colonization, for 59,750 years. Jack and Lily were able
to walk in both of these worlds, because they remained
in pre-colonized Australia until World War II
pulled them out. And I thought back to that
ancient storyteller in the cave who made that hunting
scene and I thought, “Wow, Jack’s life as a kid was probably pretty similar
to that ancient storyteller’s, hunting on the same landscape.” Jack and Lily were bridges
between two alien worlds. And when Lily talked about her childhood and her
connectedness to her country, her eyes just lit up,
she had a glimmer in them. And it made me wonder
where could I find that connection
in Aboriginal Australia today? Because it was so contrary
to the prevalent story that I was hearing
everywhere about the downtrodden indigenous
group of Australia. Don’t get me wrong,
it’s a really sad history. National Geographic staff
writer, Cathy Newman wrote, “It’s a litany
of dispossession.” Their stolen land. There are government policies
that controlled their movement, who they married,
where they worked. They even took
their children away. From 1909 to 1969,
government agencies went into the home of Aboriginal
Australian families and removed their children
without any proof of neglect. And today they are known
as the stolen generation. So after meeting Jack and Lily
and the rock art, I was hooked. And so I proposed a story to
National Geographic and they accepted. And I learned that after
250 years of dispossession, the Aboriginal Australian
population had the highest rate
of heart disease, kidney disease,
cancer, diabetes, and they die on average
10 years earlier than their white Australian counterparts. Sixteen percent unemployment, as opposed to five percent
for the rest of Australia. And they make up a third
of the prison population. Trying to impose a
European style of education on an indigenous group
does not always work very well. So only 37 percent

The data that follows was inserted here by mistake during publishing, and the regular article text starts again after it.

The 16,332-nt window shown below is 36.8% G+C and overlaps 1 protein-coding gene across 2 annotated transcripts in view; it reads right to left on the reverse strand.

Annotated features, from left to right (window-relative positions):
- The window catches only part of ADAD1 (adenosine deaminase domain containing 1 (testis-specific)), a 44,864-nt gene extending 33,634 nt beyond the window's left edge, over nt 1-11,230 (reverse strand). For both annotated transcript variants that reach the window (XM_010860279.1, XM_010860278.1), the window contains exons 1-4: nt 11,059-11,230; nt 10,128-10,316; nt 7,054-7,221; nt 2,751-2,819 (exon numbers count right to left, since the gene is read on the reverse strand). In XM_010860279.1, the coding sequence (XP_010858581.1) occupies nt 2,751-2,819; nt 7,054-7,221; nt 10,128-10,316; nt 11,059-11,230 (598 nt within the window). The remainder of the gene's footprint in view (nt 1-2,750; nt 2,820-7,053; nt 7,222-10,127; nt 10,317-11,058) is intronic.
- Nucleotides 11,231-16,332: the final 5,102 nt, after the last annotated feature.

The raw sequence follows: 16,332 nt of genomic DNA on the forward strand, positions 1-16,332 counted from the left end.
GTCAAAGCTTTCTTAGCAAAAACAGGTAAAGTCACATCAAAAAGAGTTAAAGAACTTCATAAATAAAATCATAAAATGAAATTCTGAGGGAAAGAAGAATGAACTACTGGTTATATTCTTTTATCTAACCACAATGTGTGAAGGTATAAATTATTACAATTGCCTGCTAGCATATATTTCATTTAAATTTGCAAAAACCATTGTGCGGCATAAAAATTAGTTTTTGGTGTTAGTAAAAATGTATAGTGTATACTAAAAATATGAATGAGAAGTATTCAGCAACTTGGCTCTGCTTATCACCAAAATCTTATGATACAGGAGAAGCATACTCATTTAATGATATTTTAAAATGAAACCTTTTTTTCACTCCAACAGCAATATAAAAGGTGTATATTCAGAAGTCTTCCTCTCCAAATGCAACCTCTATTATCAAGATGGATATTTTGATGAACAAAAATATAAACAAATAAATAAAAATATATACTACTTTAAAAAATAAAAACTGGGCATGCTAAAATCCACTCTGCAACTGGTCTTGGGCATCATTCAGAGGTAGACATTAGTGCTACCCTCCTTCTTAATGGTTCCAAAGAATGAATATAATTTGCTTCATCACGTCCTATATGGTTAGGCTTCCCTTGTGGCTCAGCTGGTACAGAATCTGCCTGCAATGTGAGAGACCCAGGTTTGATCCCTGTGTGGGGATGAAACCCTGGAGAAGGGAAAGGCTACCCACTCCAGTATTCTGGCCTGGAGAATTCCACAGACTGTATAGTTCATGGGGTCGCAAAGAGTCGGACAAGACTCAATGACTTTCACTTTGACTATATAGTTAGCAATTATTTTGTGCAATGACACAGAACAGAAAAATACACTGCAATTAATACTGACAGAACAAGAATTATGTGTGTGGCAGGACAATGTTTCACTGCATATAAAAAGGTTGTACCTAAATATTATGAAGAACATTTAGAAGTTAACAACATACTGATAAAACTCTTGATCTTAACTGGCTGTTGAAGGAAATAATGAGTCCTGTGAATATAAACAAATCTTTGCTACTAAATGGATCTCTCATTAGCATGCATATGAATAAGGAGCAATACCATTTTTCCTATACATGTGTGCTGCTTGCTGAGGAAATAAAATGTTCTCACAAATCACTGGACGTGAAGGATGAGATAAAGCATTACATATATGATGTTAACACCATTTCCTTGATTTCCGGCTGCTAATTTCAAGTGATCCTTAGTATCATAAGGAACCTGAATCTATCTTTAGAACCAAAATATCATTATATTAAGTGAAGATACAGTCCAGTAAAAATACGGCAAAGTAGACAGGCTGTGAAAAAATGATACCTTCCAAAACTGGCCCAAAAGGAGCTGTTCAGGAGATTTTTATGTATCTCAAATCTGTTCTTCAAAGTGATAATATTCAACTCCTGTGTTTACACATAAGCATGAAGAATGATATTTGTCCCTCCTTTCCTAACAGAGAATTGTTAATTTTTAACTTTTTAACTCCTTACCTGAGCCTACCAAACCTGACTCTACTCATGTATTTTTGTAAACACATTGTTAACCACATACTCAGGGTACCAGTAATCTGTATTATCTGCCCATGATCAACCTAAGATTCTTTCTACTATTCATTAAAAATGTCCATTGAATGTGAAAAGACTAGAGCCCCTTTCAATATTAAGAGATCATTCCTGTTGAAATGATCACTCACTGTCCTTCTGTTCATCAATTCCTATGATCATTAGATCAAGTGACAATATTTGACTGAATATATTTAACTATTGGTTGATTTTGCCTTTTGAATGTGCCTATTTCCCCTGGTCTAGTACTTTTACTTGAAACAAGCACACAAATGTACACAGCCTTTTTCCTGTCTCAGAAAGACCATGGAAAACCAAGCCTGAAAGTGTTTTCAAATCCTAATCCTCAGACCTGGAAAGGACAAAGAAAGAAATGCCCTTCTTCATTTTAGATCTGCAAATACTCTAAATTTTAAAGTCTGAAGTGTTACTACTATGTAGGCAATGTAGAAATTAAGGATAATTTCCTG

of Aboriginal students graduate from high school. I was in a community where the principal had to go around
every morning, door-to-door, and round the kids up. Otherwise she said
no one would attend. And the teacher cried herself
to sleep almost every night, because she was
so frustrated about not getting through to the kids. So, you see
little Matty down there,
on the left hand corner. He’s four years old, completely
disconnected in this classroom. And here he is again
completely connected, learning about his culture and how to manage
his land with fire, just as his ancestors have
for tens of thousands of years. So this moment
from disconnect to connect really connected something
for me. And I thought, “Maybe
my job here as a storyteller wasn’t to just document
a disappearing culture, in this modern world. Maybe it was to look
at this living, breathing, thriving part of their
culture and how important it is to the future health
of their communities.” Most non-indigenous Australians have never met
an Aboriginal person. And most Australian news stories
about Aboriginals are negative. I felt like there was some
piece of the story missing. And the Aboriginal population
is sort of faceless. They don’t have education,
they don’t have jobs, all the things that we value
in Western hyped up society is not what they have. And so I thought
maybe if I could find that connectedness
that I saw with Matty, it would– they would
see something different. So I started to look
to the remote communities. And I learned about
the homelands movement from the 1970’s, when a more liberal Australian
government gave incentives for people to go
back to their homeland, and utilize their
land and live there. “Homeland for the Aboriginal
person is your being. It’s where you have
been for thousands of years. Dispossess the person from
that and they become nothing.’ Maybe this was where
I could find that glimmer I saw in Lily’s eyes.
The homelands. Extensive studies
have shown that Aboriginal families
that are utilizing their homelands are healthier.
They live longer. They hold on to their
language and culture. They pass on their language and
culture to younger generations. And they utilize their homelands
for food and cultural practices. They spend more time
with their family. And Aboriginal youth that spend
more time in their homelands are less likely to get
involved with drugs and alcohol. So, my first night on a homeland
went something like this. It’s always a crazy
road to get there. You’re gonna get stuck,
you’re gonna get bogged down. Really deep sand,
so it was a really long day, and we got there
really late at night and I had this big truck
and some young Aboriginal boys were helping me because
they knew the roads they drove. We got in really late at night. Set up my tent,
went straight to sleep. Next morning I woke up, go to my truck
to go find something, and I heard this crashing
and banging and sand flying everywhere. I couldn’t figure out what it
was, I was looking up and down. And I look in the back and
there was a 400-pound sea turtle in the back of my truck,
on its back, upside down. What– like these
are the moments that challenge
you on assignment. They are kind of random. You wouldn’t be able
to predict it, but it’s like, “Yeah,
that would be challenging.” So it turns out